The spiritual life and “spiritual disciplines” seem somehow, disconnected from “real life” too many if not most Christians. That is likely as true with the Old Testament people of God as it is today. If so, and I think it is, that would explain why God uses so many every day life examples to communicate spiritual truth. I was again reminded of the importance of making spiritual truths understandable to the average person as I read The Coming Evangelical Collapse. Barna also came out with his latest survey Barna Survey Examines Changes in Worldview Among Christians over the Past 13 Years The change in worldview as Barna demonstrates, explains the potential collapse of Evangelical Christianity. However, it doesn’t explain why. Perhaps a corollary would be helpful to explain what is going on.
As Joy and I worked on getting our licenses for trucking the driving school spent a great deal of time telling us all of the various ways we could kill ourselves and others. It should make the decision to proceed and the carrying out of the daily tasks sobering and to be taken seriously. When we graduated and began the next phase of our training, the company we work for spent more time telling us the various ways we could kill ourselves and others. One of the more graphic media which they used was a short video and photos of a truck accident on Donner Pass. To protect their drivers and others on the road many professional trucking companies teach the “Five Keys” of the Smith System. Understanding these, in all of their simplicity, may help to explain spiritual truth. The “Five Keys” are:
1. Aim High in Steering
2. Get the Big Picture
3. Keep Your Eyes Moving
4. Leave Yourself an Out
5. Make Sure They See You
In truck driving (or any driving actually) these translate as:
Aim High in Steering means to be looking substantially ahead of yourself. In the city perhaps 2 blocks. On the interstate perhaps ¼ to ½ of a mile. This equates to about 15 seconds into the future. This gives you the opportunity to observe road and traffic conditions where you are headed. Are there break lights? How long have the traffic lights been read of green? Is there someone pulled off on the side of the road? All of these can quickly turn into an emergency and having a cushion of time by looking ahead can mean the difference between catastrophe and safe transition.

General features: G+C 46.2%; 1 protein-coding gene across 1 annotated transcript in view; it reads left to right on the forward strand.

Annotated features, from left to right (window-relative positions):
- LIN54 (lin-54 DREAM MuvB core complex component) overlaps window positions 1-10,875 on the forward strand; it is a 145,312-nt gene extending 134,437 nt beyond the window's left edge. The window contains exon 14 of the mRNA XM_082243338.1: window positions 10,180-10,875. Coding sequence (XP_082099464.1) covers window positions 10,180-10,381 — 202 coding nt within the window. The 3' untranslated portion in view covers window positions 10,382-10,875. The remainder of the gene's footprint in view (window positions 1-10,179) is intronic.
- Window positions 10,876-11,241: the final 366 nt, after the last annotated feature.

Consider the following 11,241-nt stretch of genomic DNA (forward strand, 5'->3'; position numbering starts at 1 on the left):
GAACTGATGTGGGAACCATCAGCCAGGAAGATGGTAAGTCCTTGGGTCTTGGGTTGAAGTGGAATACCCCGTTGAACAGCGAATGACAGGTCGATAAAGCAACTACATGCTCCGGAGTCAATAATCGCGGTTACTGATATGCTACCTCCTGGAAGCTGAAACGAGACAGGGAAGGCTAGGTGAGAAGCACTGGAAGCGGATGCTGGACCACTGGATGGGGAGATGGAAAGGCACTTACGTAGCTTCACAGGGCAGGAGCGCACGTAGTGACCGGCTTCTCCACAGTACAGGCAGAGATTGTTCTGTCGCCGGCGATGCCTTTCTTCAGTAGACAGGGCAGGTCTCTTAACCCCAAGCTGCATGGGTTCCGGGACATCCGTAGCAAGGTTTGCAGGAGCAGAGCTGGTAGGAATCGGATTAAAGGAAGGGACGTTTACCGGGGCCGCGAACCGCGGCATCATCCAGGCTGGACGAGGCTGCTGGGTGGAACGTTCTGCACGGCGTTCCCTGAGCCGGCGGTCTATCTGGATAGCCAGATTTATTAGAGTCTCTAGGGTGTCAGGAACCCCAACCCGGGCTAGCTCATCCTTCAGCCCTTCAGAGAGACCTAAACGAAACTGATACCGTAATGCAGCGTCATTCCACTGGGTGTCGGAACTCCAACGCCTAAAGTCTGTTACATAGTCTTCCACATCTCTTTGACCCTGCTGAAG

Get the Big Picture is pretty much how it sounds. Our driving is not simply forward motion but encompasses 360 degrees around us. What is happening in front, on each side and behind? These conditions are constantly changing. There may be a car coming on from the rear which suddenly tries to come around on the right. A pedestrian may be preparing to step into the intersection and didn’t see you coming. Traffic ahead may be suddenly stopping or a couple of drivers may be playing Steve McQueen from behind. Having a grasp on all of the potential dangers on all sides at all times gives a safe driving space for you and others
Keep your eyes moving is again simple to say but most don’t practice this. Often drivers only look forward and occasionally in their rear view mirror. This key has the drivers looking at all mirrors (rear and side views) every 6 – 8 seconds and towards the front and sides in between. This prevents succumbing to a sort of hypnotic trance that happens when staring straight ahead.
Leave Yourself an Out is something pilots also do. When flying they are always on the look out for somewhere to land if there is a mechanical failure on their aircraft. In driving this equates to a traffic emergency which may suddenly appear. Where can you go to avoid being a part of the problem? The truck accident on Donner Pass not only demonstrates someone who was not practicing these “Keys” but someone who was. The video is the result of another company which has a camera rigged to the breaking system. In this case the driver was practicing the above “Keys” and was able to anticipate and safely maneuver out of the way and to a safe stop.
The last one is also simple and important. Make Sure They See You. Don’t assume someone walking or bicycling beside the road sees you. In a truck, there is enough suction that they could be pulled under. When changing lanes the other drivers may not see your turn signal. Make sure you are seen before you make a move so that all understand what you are doing and can be accommodating or you know they are going to get in your way.
How does this work with spiritual truths? It is similar in many ways. When making plans or teaching we need to be asking what will happen ahead if we follow this? Does numerical church growth equal spiritual growth? Does adding nickels and noses equal making disciples? Is someone in church leadership discerning enough to anticipate heresy as a result of attitudes and teaching occurring today? Keeping our eyes moving (watching all the time) prevents us from being mesmerized by teachers or trends which are “stamped” as good by big names in the faith. Leaving an out is the process of being prepared to move one way or the other in order to avoid a spiritual catastrophe. It may mean trying to persuade the church to make changes quickly or even leave a church that is intent on being bigger and culturally acceptable rather than biblical and biblically acceptable. Making sure they see you is pretty straightforward. Don’t assume leadership knows what you are thinking or planning. Let them know. Where you disagree, raise the issues in love and asking questions is better than making assertions. Don’t assume motives but stay focused on what you think and are planning. They may be more willing to make changes than you think. The Coming Evangelical Collapse is a guess at what may be coming but is not the end of the story. Things can change as believers and churches begin teaching essential doctrine, practice and discipling their people to challenge culture.
Author: Don Veinot (189 Articles)